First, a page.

Animals, not monsters: Sophie and Ben watch Jurassic Park, and explain why it’s a beautiful movie
I was lucky enough to see Jurassic Park during its opening weekend, and the movie left me in awe. The thundering sound effects, the sweeping score from John Williams, and the sense of wonder that filled every shot was almost too much for my barely-pubescent brain, and it was years before I saw it again. This weekend I took my son to watch the film during the limited re-release, in 3D and on an IMAX screen. I was curious about how the film stood up.
To my delight, it’s just as good as I remembered it, if not better. I picked up so many more little details, from the taxi driver waving his arms at Dodgson in the first few minutes of the film, to Ellie Sattler crying when she sees the triceratops. I saw an image online that suggested that Dr. Grant trying to connect the two female ends of his seat belt together before finally simply tying them into a crude knot was a visual pun for how the dinosaurs bred in the wild, “nature finding a way,” and I thought that was a clever read of that scene.
This is a movie that could have been a bore in the hands of a lesser director, but Steven Spielberg declined to make a monster movie, and instead crafted a film about human beings encountering animals that most of us have dreamed about since we were very young. It helps that the wide open vistas, shot in Hawaii, are all beautiful. Jurassic Park is a joy to watch, even today.
I was struck by how many characters are in the movie, and how they all do so much with their limited time on the screen. From the game warden to Sam Jackson’s eternally smoking and put upon Ray Arnold, there is no human on the screen that is thrown away. The dinosaurs themselves are beautiful, and it’s hard to believe that we’re looking at the dawn of computer generated creatures on the screen.
The first t-rex attack is a study on how to build tension and maintain pacing during a large action set-piece, and pay attention to the way the camera isn't afraid to spend a relatively long time on individual shots. The first time we see the t-rex walking out of its enclosure, in the rain, is stunning. We live in a world of shaky cams and jump cuts. Jurassic Park isn't afraid to show you exactly what's going on.
In many ways the flim is even better than the book, as Hammond is much more enjoyable as a grandfatherly visionary who is trying to provide something “real” to his guests than the villain he is in the original text. It’s hard to read the book after seeing the movie and not think of Sam Neill’s understated grit in his portrayal of Dr. Grant. During a rare moment of calm, and again the movie’s sense of pacing is masterful, Sattler tells Hammond of being overwhelmed “by the power of this place.” Coming back to the movie, so was I. The sequels devolved into quasi-horror films where the dinosaurs are more or less monsters, but the original film is still a classic, through and through.
Sophie, you were five when you first saw the movie, and I think a large part of my enjoyment was being able to see the movie through the eyes of my own children. What was it like for you to revisit the film?
In a word: awesome. And I don't mean that in the “dude, that was awesome” way, I mean in the literal definition of the word: awe-inspiring. There are plenty of movies that could be re-released on the big-screen, with or without new gimmick technology to draw audiences in, but movies like this are among the small handful of titles that should be.
Watching this movie as a child, I remember being terrified by the t-rex, astounded by the brachiosaurs, and excited by the raptors. When I got home, my cousins and I all played at being the ferocious velociraptors, jumping up on furniture and screeching high-pitched wails approximating ancient vocal chords. Coming back home from watching the film at age 24, I wanted to do the same.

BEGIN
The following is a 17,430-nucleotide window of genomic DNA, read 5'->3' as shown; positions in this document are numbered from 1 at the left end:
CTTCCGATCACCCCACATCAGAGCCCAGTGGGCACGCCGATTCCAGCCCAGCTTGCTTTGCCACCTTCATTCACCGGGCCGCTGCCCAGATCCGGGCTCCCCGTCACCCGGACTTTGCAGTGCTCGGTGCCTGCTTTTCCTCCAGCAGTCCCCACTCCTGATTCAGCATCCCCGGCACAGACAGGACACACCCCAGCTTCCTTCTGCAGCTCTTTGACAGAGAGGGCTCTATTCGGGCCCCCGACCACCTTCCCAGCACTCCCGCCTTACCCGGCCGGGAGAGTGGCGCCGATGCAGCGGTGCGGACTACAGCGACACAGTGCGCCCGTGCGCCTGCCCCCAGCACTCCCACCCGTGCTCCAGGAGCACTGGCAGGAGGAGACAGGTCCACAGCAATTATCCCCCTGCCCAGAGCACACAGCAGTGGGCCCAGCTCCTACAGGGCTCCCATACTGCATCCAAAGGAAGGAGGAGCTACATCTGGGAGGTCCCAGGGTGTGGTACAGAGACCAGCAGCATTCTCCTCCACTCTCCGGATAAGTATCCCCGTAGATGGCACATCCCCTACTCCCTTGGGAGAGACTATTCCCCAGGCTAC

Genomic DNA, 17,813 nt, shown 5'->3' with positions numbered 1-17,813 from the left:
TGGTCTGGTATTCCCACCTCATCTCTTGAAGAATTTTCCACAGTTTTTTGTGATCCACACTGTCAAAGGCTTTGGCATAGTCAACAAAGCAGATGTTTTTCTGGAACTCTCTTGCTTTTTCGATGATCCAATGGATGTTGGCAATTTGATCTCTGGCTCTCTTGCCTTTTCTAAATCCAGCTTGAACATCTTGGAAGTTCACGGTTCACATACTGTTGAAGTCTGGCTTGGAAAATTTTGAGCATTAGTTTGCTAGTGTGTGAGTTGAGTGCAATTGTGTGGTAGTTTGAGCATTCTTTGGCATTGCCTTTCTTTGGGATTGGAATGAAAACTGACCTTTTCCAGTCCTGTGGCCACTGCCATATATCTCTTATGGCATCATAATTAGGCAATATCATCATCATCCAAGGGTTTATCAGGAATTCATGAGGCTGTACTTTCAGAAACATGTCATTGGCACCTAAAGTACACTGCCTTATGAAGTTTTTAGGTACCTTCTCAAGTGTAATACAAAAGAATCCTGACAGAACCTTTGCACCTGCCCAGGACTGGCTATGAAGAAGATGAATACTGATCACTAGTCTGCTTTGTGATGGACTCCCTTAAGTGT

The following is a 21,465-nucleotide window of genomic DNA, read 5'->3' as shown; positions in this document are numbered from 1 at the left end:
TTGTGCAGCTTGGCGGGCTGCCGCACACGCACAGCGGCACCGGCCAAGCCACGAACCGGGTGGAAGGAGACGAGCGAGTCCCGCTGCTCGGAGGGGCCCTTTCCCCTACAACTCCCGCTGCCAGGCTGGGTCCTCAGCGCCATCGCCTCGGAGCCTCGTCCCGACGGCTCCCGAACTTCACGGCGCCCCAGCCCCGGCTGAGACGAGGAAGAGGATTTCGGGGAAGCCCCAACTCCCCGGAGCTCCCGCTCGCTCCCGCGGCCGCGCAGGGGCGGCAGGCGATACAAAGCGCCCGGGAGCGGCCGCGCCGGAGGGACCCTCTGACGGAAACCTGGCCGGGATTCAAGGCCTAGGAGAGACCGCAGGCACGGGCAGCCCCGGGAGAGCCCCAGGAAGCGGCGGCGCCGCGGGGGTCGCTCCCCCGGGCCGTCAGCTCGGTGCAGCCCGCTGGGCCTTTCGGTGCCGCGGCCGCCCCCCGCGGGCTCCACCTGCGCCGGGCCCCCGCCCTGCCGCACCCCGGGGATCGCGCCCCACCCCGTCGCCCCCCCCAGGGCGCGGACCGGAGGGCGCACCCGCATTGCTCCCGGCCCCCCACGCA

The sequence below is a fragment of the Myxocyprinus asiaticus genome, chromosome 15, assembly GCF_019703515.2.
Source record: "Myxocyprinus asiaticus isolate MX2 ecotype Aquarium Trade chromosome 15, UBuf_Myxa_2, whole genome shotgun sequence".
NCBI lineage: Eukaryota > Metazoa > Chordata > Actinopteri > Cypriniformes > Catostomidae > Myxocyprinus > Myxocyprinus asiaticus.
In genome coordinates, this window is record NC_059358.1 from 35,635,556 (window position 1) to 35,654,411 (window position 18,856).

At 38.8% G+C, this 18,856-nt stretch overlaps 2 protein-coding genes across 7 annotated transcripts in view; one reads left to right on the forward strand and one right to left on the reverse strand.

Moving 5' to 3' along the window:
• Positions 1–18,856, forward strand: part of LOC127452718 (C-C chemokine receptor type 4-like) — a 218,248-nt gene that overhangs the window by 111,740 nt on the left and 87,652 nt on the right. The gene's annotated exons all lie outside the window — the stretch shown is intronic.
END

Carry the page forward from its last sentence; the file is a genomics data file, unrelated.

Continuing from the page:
However, it's interesting to think on not just what's the same, but what's changed. To look at a film you marveled at as a child with no concept of the magic going on behind the curtain and come back knowing not just what CG means, but things like color saturation, camera placement, and so on, brings a certain level of awareness. You already touched on some clever analysis I had never thought of before - I love that analysis about the belt buckles!
That's why I hope it doesn't sound like a cop-out when I say that, despite knowing that I could analyze the film with an adult eye and adult mind, I don't want to. Somehow, watching this film 10 years later, it still possesses a raw energy that defies explanation. Oh yeah, you could talk about why the film is effective; I could tell you that the t-rex crashing through the restroom is made more effective via the use of 3D tech, or that hearing John Williams' score over theater surround sound will expose you to higher highs and lower lows than listening at home.
I could, but that takes away some of the fun I think. Despite theme park monsters which eat people, despite hilariously outdated dialogue - yes Lex, I'm sure you're a wonderful “hacker” - despite Sam Neill not being able to ever hit a convincing American accent, this is a fun movie. That was true when I was 5, and it's true now at 24.
Ben, you said you wanted to see it through the eyes of your children. Did you take them with you? What did they think?
I took my oldest, and he enjoyed the hell out of it. It's funny how many movies that are rated PG or PG-13 still make use of graphic violence or oddly nasty characters, but there is nothing over the top about the content in Jurassic Park. People die, and it's certainly intense, but it's not gratuitous.
There is also a fair bit of wish fulfillment in the movie, and I think kids respond well to it. The t-rex and raptors provide scares and drama, but the real fun is when Dr. Grant lays on the belly on the triceratops and lets the breathing of the giant beast lift him up and down. Sam Neill has a look of pure bliss on his face when this happens, and it's such a childlike moment. We want to hand feed a branch to a brachiosaur, or hold a newborn dinosaur in our hands. This balance of being scared of the dinosaurs with being in love with them adds an extra dimension to the movie the sequels lacked.